I have written about postpartum mood disorders in the past. I continue to emphasize the importance of being aware of mood disorders during the entire perinatal period - meaning before and after birth. This is a topic so close to my heart so I will speak about it often. Creating awareness, to me, is an important part of prenatal care. The healthcare system is slowly waking up to the reality & prevalence of postpartum depression. Many practitioners are slow to pick up on the postpartum anxiety and prenatal mental health issues. Once we have regular prenatal screening, hopefully women will be able to receive proper care.
In an information page by Postpartum Progress, Dr. Ruta Nonacs of Massachusetts General Hospital and Harvard Medical School adds,
Postpartum depression is far more common than gestational diabetes. All women receiving prenatal care are screened for diabetes, but how many pregnant and postpartum women are screened for depression? PPD is also more common than preterm labor, low birth weight, pre-eclampsia and high blood pressure; in other words, PPD is the most common complication associated with pregnancy and childbirth.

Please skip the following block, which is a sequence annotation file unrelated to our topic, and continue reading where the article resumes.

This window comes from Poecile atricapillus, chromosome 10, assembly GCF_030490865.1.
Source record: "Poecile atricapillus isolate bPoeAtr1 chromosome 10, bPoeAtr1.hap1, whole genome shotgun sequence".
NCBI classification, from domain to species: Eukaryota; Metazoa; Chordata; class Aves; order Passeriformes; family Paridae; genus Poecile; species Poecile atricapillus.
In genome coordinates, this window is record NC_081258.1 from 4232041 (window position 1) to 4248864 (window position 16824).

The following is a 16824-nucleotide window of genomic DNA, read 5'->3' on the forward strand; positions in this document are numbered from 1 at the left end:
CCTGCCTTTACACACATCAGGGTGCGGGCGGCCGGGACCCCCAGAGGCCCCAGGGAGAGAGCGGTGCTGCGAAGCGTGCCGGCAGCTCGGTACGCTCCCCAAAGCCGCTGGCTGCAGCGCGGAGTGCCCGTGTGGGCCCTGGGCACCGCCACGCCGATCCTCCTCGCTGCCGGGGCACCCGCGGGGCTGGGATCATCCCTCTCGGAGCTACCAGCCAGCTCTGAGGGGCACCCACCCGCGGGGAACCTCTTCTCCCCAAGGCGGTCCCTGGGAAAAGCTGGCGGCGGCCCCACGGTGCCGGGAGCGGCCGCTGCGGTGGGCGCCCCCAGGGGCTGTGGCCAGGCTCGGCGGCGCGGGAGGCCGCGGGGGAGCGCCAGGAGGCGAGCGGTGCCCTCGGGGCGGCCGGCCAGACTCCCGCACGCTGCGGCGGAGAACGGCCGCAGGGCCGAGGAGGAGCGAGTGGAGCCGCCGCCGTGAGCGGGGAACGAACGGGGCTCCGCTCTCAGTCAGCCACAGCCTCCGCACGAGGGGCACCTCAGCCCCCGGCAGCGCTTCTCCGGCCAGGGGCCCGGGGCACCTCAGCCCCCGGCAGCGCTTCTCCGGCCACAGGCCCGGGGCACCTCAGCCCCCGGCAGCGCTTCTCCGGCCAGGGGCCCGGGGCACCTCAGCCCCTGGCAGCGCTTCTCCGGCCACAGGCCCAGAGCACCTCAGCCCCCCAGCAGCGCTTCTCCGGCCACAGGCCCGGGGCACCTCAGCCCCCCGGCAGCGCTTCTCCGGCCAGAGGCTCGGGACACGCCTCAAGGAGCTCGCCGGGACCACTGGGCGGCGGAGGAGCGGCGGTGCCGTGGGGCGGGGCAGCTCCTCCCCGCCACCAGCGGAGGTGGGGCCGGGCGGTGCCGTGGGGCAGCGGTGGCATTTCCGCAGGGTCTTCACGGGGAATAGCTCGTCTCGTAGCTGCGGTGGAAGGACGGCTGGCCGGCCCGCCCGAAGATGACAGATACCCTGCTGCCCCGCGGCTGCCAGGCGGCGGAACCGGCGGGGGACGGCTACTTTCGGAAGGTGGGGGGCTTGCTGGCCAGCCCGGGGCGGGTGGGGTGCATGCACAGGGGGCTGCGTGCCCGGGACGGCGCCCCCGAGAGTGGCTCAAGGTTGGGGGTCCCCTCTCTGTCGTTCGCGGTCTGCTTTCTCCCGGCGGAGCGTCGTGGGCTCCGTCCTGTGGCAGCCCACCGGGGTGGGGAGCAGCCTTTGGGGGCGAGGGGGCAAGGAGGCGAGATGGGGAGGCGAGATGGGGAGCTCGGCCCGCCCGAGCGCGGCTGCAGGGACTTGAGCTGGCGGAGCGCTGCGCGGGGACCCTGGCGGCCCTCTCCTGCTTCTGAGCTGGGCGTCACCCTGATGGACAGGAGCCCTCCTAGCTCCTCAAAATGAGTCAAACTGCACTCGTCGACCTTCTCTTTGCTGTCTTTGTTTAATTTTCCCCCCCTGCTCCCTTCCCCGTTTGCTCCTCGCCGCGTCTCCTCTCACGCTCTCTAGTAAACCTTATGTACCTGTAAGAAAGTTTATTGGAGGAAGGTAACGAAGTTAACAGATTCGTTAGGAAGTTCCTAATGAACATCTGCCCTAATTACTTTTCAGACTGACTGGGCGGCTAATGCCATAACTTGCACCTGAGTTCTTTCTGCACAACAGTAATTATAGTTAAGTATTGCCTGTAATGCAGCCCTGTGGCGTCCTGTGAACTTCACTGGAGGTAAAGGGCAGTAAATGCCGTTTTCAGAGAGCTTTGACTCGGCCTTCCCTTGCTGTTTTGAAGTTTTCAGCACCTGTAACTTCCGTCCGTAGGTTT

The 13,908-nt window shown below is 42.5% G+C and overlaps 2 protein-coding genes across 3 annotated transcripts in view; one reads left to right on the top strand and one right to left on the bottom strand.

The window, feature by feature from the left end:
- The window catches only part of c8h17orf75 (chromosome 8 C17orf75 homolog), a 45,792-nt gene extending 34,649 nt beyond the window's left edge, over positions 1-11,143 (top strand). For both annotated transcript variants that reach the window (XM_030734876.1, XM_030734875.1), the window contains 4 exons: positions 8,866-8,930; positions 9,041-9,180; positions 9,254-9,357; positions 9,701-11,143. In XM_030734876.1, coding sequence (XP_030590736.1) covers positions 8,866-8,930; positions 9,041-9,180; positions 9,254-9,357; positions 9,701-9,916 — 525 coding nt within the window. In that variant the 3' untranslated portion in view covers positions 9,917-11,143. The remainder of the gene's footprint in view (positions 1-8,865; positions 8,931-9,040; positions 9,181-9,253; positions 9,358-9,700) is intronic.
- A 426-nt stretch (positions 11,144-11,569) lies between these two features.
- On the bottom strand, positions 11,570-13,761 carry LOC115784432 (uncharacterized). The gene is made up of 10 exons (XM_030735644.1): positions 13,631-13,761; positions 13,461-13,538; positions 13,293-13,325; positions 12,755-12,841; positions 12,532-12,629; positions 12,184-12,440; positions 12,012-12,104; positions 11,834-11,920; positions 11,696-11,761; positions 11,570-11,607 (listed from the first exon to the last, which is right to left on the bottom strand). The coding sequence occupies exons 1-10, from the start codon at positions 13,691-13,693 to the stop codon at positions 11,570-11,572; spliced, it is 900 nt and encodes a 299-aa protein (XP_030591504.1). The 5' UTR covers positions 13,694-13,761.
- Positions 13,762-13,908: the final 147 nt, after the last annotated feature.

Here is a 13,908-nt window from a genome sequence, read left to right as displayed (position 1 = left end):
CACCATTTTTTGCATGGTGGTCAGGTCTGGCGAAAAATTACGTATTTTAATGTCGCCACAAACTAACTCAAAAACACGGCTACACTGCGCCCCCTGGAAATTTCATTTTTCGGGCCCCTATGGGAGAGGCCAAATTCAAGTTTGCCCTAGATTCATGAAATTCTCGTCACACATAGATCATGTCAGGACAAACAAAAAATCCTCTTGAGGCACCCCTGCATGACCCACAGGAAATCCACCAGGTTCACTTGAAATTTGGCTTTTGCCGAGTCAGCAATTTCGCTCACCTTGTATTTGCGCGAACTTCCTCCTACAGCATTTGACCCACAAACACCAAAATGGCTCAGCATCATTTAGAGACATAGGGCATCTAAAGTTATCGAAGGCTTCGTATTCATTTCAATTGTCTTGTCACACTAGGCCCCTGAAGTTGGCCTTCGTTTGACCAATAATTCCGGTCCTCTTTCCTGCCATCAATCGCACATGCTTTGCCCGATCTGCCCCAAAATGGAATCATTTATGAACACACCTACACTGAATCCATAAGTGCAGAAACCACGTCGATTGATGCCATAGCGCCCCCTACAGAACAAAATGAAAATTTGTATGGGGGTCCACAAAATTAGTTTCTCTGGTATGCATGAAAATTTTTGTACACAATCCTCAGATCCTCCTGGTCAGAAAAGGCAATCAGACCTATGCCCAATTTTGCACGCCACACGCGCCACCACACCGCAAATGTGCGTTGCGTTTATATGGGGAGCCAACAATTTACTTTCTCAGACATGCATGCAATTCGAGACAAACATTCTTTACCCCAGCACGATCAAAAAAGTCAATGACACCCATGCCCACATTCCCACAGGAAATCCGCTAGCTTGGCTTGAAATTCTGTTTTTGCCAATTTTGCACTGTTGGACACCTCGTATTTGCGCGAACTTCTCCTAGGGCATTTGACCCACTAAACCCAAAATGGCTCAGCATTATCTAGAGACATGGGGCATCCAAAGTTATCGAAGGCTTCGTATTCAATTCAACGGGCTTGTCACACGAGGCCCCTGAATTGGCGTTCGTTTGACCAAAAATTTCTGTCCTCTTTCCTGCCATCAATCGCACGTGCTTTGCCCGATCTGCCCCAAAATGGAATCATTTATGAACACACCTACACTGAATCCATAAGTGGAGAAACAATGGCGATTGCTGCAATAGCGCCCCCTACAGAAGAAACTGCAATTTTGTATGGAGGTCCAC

What can your doula do?
With all of my clients I check in on their emotions and mental health prenatally. I run through the questions on the Edinburgh Postnatal Depression Scale with mamas, and even take a minute to ask the partner their opinion. I tell clients that even though our postpartum work ends within a few weeks post-birth that they are always able to call me. I make them aware that postpartum mood disorders can occur anytime in the year after giving birth.